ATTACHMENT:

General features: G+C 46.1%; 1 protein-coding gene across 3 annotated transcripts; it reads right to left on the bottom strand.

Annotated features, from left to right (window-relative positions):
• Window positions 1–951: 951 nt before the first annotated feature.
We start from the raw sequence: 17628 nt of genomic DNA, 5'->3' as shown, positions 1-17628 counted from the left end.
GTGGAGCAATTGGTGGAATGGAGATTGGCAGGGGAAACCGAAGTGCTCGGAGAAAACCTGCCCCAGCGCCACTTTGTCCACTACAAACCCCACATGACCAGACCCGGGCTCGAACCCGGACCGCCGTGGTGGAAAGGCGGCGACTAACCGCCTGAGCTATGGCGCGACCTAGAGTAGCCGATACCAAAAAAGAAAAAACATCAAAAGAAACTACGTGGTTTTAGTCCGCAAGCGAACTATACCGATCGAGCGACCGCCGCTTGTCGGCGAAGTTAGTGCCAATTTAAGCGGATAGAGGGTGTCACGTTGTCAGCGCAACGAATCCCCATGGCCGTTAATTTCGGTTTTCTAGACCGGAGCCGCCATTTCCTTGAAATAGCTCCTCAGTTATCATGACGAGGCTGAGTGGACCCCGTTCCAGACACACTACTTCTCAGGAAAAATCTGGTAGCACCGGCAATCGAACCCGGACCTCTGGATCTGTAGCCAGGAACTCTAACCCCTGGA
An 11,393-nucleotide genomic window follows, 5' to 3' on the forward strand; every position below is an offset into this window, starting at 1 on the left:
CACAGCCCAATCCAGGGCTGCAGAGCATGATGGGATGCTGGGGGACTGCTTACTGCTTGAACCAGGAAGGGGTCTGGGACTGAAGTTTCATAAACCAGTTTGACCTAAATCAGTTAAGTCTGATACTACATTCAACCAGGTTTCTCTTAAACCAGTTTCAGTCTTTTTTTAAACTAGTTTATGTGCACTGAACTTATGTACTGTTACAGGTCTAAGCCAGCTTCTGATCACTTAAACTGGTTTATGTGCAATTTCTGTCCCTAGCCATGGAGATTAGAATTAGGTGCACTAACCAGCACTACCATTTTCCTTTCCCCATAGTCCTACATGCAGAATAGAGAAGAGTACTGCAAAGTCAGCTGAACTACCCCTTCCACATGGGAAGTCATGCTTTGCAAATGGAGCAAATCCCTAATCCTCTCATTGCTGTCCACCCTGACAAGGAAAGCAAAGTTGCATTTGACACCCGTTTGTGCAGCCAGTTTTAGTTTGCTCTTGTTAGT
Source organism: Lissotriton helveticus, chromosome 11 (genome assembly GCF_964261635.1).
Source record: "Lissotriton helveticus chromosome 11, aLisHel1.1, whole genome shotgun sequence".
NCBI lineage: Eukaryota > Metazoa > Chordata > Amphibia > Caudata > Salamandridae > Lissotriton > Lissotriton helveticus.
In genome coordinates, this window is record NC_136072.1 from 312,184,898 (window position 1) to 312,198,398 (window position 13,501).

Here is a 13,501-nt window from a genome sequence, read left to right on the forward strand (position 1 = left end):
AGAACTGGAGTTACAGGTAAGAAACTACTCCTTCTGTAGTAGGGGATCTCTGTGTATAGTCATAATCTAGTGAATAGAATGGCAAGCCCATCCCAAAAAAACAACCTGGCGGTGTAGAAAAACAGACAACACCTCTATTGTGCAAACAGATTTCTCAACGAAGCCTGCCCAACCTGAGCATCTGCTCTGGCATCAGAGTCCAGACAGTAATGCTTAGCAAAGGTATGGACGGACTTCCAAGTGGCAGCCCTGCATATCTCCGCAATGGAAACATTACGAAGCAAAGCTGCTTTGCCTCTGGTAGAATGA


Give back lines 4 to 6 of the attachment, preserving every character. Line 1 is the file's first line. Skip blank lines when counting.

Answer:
We start from the raw sequence: 17628 nt of genomic DNA, 5'->3' as shown, positions 1-17628 counted from the left end.
GTGGAGCAATTGGTGGAATGGAGATTGGCAGGGGAAACCGAAGTGCTCGGAGAAAACCTGCCCCAGCGCCACTTTGTCCACTACAAACCCCACATGACCAGACCCGGGCTCGAACCCGGACCGCCGTGGTGGAAAGGCGGCGACTAACCGCCTGAGCTATGGCGCGACCTAGAGTAGCCGATACCAAAAAAGAAAAAACATCAAAAGAAACTACGTGGTTTTAGTCCGCAAGCGAACTATACCGATCGAGCGACCGCCGCTTGTCGGCGAAGTTAGTGCCAATTTAAGCGGATAGAGGGTGTCACGTTGTCAGCGCAACGAATCCCCATGGCCGTTAATTTCGGTTTTCTAGACCGGAGCCGCCATTTCCTTGAAATAGCTCCTCAGTTATCATGACGAGGCTGAGTGGACCCCGTTCCAGACACACTACTTCTCAGGAAAAATCTGGTAGCACCGGCAATCGAACCCGGACCTCTGGATCTGTAGCCAGGAACTCTAACCCCTGGA
An 11,393-nucleotide genomic window follows, 5' to 3' on the forward strand; every position below is an offset into this window, starting at 1 on the left: